Whether you run a sandwich shop or a law practice, there’s a common element all business owners share: expenses.
Business expenses are the daily costs of operating your company, from conventional utilities, such as electricity and water, to employee wages to federal and local taxes. They are a part of your income statement and deducted from revenue to determine your net income.
So, let’s review these expenses and their categorization, how the IRS defines them and what’s eligible for deductions. Here are the most common small business expenses and how to stay on top of your costs so you can run your organization.
What Are Business Expenses When It Comes to Filing Taxes?
Although business expenses can eat into an organization’s working capital, many of them can be written off as tax deductions if they are considered “ordinary and necessary,” according to the IRS.
Ordinary expenses are common and widely accepted in your industry or business, while necessary expenses are costs viewed as helpful and appropriate for your trade or business. Such business expense examples include employee benefits, rental fees, business loan interest and insurance. Local, state and federal taxes also make the list. These expenses are often referred to as “the cost of doing business” and are tax-deductible in most cases.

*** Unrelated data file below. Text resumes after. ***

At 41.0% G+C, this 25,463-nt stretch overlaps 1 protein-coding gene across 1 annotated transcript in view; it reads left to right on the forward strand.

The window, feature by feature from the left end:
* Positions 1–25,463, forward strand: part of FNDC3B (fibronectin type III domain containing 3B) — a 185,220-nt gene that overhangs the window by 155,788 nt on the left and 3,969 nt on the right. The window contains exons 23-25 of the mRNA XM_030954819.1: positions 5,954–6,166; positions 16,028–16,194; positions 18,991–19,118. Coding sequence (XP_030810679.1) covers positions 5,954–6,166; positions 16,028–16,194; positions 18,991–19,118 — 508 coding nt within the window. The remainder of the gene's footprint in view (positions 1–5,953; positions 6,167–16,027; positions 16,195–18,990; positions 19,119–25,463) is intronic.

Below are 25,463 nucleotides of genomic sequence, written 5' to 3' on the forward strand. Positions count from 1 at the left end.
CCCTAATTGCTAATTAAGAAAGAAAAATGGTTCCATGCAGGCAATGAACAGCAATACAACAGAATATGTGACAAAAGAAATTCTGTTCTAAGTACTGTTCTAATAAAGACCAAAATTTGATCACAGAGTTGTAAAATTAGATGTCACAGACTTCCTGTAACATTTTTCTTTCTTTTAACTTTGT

Business meals and home office costs are other examples of tax-deductible business expenses.
That said, even though a typical business expense may be ordinary and necessary, it may not be tax-deductible. You’ll need to determine if it’s a usual business expense vs. an expense used to figure costs of goods sold (COGS), a personal expense (e.g., housing, vacation) or a capital expense.
What Is a Capital Expense?
Capital expenses are the costs a business incurs for specific assets that will provide benefits beyond the tax year in which they’re purchased. For instance, if you own a manufacturing company and buy a business vehicle, this purchase should be recorded as a capital expense and, therefore, can’t be deducted as a business expense.